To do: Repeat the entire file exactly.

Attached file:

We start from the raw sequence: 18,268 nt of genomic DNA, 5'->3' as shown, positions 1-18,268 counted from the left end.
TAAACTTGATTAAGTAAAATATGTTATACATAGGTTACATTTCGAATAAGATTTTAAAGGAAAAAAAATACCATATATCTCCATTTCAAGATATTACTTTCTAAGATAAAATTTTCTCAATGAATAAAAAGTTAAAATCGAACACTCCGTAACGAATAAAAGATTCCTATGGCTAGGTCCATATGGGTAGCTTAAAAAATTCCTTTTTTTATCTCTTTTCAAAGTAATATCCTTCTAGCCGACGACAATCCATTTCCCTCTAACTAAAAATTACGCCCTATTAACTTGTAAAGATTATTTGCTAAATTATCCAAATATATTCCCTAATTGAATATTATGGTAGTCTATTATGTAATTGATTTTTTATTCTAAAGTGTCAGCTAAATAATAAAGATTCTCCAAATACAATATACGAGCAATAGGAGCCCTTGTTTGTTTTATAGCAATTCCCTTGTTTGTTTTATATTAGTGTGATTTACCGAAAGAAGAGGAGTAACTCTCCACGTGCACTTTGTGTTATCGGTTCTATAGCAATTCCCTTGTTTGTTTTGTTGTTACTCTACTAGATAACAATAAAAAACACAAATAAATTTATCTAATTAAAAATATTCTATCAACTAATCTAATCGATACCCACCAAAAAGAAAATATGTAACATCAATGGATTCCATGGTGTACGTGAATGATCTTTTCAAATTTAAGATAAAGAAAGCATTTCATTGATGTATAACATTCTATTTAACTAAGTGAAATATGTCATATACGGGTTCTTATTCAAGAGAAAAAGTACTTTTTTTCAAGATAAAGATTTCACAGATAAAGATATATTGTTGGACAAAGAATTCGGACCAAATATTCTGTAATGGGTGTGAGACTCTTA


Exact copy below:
We start from the raw sequence: 18,268 nt of genomic DNA, 5'->3' as shown, positions 1-18,268 counted from the left end.
TAAACTTGATTAAGTAAAATATGTTATACATAGGTTACATTTCGAATAAGATTTTAAAGGAAAAAAAATACCATATATCTCCATTTCAAGATATTACTTTCTAAGATAAAATTTTCTCAATGAATAAAAAGTTAAAATCGAACACTCCGTAACGAATAAAAGATTCCTATGGCTAGGTCCATATGGGTAGCTTAAAAAATTCCTTTTTTTATCTCTTTTCAAAGTAATATCCTTCTAGCCGACGACAATCCATTTCCCTCTAACTAAAAATTACGCCCTATTAACTTGTAAAGATTATTTGCTAAATTATCCAAATATATTCCCTAATTGAATATTATGGTAGTCTATTATGTAATTGATTTTTTATTCTAAAGTGTCAGCTAAATAATAAAGATTCTCCAAATACAATATACGAGCAATAGGAGCCCTTGTTTGTTTTATAGCAATTCCCTTGTTTGTTTTATATTAGTGTGATTTACCGAAAGAAGAGGAGTAACTCTCCACGTGCACTTTGTGTTATCGGTTCTATAGCAATTCCCTTGTTTGTTTTGTTGTTACTCTACTAGATAACAATAAAAAACACAAATAAATTTATCTAATTAAAAATATTCTATCAACTAATCTAATCGATACCCACCAAAAAGAAAATATGTAACATCAATGGATTCCATGGTGTACGTGAATGATCTTTTCAAATTTAAGATAAAGAAAGCATTTCATTGATGTATAACATTCTATTTAACTAAGTGAAATATGTCATATACGGGTTCTTATTCAAGAGAAAAAGTACTTTTTTTCAAGATAAAGATTTCACAGATAAAGATATATTGTTGGACAAAGAATTCGGACCAAATATTCTGTAATGGGTGTGAGACTCTTA